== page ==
New Delhi: A Parliamentary committee has
strongly criticised the Home Ministry for hurriedly
implementing many new features of the existing arms policy
without seeking its formal approval and violating a decades
"The committee fails to understand as to why the
Government had not felt it necessary to seek formal
Parliamentary approval before enforcing various new features
of the Policy, which included inter-alia amendments to the
Arms Acts and the Arms Rules even before introducing the
amendment Bill and amendments to the Rules.
"...This is against the basic democratic principle of
executive`s accountability to the legislature as per the
scheme of the Constitution," the Parliamentary Standing
Committee on Home Affairs has said in its report.
The panel`s observation came in the backdrop of
government`s proposal for incorporating new features in the
`Arms and Ammunition Policy for Individuals` and the `Arms and
Ammunition Manufacturing Policy`, brushing aside its views on
"The committee decided to examine the subject `Arms, Fire
Arms and Ammunition` and felt that till such time the
committee had formulated its recommendations and observations
on the subject, the Ministry should not finalise the new
policy," the panel said.
According to the report, the Home Ministry had, on
December 21, 2009, put the drafts of new policies on its
website and invited comments from the general public by
January 6, 2010, apparently ignoring the committee`s view for
putting it on hold.
"The committee is constrained to note that instead of
responding to its suggestions and advice, the Ministry of Home
Affairs went ahead with the finalisation of the revised Arms
and Ammunition policy," it said.
The Parliamentary panel also came down heavily on the
Ministry of Home Affairs as well as the Home Minister for
making the draft policy document public before laying it in
"The Committee deprecates this attitude of the Ministry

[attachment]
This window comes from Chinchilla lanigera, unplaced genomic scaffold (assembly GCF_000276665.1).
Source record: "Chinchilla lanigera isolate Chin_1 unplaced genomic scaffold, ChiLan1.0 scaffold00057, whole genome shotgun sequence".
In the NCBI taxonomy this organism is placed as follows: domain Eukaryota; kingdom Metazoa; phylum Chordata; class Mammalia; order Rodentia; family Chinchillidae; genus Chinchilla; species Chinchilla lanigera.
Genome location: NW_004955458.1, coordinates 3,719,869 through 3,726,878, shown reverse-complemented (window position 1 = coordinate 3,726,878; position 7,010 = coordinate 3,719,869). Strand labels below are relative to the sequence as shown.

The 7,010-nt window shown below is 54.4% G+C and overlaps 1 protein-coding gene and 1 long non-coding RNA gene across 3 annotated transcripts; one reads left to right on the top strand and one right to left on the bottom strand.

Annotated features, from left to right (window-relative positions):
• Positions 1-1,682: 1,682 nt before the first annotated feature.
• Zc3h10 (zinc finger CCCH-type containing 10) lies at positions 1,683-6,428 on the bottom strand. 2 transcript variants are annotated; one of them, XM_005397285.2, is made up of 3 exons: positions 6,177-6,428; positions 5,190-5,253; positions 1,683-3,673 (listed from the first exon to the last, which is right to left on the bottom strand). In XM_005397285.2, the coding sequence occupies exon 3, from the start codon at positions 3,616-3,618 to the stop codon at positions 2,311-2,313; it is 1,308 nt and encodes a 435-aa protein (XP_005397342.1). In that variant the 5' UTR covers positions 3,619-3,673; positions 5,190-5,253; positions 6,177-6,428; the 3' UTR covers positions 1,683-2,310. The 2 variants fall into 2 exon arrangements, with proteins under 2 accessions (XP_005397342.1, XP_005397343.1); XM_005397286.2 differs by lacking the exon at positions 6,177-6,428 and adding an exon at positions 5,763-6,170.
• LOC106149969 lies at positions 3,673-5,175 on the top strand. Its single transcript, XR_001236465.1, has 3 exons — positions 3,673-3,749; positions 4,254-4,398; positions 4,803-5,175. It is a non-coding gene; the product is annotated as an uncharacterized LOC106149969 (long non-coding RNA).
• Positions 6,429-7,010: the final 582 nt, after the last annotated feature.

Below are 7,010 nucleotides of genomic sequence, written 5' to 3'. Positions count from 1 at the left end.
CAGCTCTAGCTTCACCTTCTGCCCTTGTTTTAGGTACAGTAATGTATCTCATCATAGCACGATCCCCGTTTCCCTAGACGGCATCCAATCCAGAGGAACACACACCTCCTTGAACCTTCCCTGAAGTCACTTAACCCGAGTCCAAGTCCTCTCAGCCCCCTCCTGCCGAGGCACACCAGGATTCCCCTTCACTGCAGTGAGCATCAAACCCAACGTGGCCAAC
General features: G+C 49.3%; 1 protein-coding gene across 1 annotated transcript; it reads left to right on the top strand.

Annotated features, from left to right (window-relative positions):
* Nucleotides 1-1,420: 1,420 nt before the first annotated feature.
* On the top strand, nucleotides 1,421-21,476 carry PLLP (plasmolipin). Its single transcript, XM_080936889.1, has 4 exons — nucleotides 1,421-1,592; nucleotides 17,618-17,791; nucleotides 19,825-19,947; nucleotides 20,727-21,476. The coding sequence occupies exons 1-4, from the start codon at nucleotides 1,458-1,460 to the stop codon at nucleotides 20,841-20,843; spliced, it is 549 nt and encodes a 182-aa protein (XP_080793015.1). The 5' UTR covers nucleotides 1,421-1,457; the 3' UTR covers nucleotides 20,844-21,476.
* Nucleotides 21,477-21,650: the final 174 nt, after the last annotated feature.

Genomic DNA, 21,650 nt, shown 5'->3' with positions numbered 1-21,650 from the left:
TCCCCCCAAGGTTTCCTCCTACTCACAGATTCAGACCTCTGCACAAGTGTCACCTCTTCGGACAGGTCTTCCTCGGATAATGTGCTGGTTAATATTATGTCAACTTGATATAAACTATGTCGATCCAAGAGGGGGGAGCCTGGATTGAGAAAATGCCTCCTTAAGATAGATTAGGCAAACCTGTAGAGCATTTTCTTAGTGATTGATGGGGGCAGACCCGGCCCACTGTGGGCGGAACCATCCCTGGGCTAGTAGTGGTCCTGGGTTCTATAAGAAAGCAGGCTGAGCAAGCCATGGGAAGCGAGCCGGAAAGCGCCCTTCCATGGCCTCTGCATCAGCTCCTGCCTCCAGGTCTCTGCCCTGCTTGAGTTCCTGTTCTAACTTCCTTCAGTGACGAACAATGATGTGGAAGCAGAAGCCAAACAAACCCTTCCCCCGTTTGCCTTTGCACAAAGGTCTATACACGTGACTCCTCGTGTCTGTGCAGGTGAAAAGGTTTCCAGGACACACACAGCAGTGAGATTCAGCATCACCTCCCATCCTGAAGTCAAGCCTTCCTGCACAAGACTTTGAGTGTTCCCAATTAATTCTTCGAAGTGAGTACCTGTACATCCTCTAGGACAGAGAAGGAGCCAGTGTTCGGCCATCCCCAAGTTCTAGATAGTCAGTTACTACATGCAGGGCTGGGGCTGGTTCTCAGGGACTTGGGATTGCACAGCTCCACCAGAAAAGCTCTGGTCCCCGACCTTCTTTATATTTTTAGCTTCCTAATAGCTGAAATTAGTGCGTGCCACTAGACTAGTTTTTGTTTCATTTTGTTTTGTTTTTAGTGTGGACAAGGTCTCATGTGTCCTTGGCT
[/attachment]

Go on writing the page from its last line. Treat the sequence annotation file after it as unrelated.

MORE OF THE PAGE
of Home Affairs in general and Home Minister in particular in
ignoring a six-decades-old Parliamentary practice and
convention of first laying policy documents in Parliament and
then making them public," it said.
"It is a well established parliamentary practice that
Ministers make statements in the House in order to keep the
House informed of matters of public importance or to apprise
the House about Government policy in regard to a matter of
topical interest at the earliest opportunity," the panel said.
The policies were aimed at bringing changes in certain
procedures for acquisition and possession of firearms by
individuals, police verification before grant of arms
licences, quantity of ammunition permitted under various
categories, renewal of arms licences, sale of ordinary weapons
and for maintaining database for licences issued among other
Terming the course of action adopted by the MHA as "ab
initio faulty ", the Committee asked the government to bring a
comprehensive Bill to amend the principal legislation after
"Keeping in view the wide ranging implications of the New
Policy on the law abiding citizens and its enforcement, mostly
through executive fiat, the Committee recommends to the
Ministry of Home Affairs that they should put on hold the
whole exercise of implementation of the Policy.
"...thereafter notify a Revised Policy and then lay the
same on the Table of both Houses of Parliament," it added.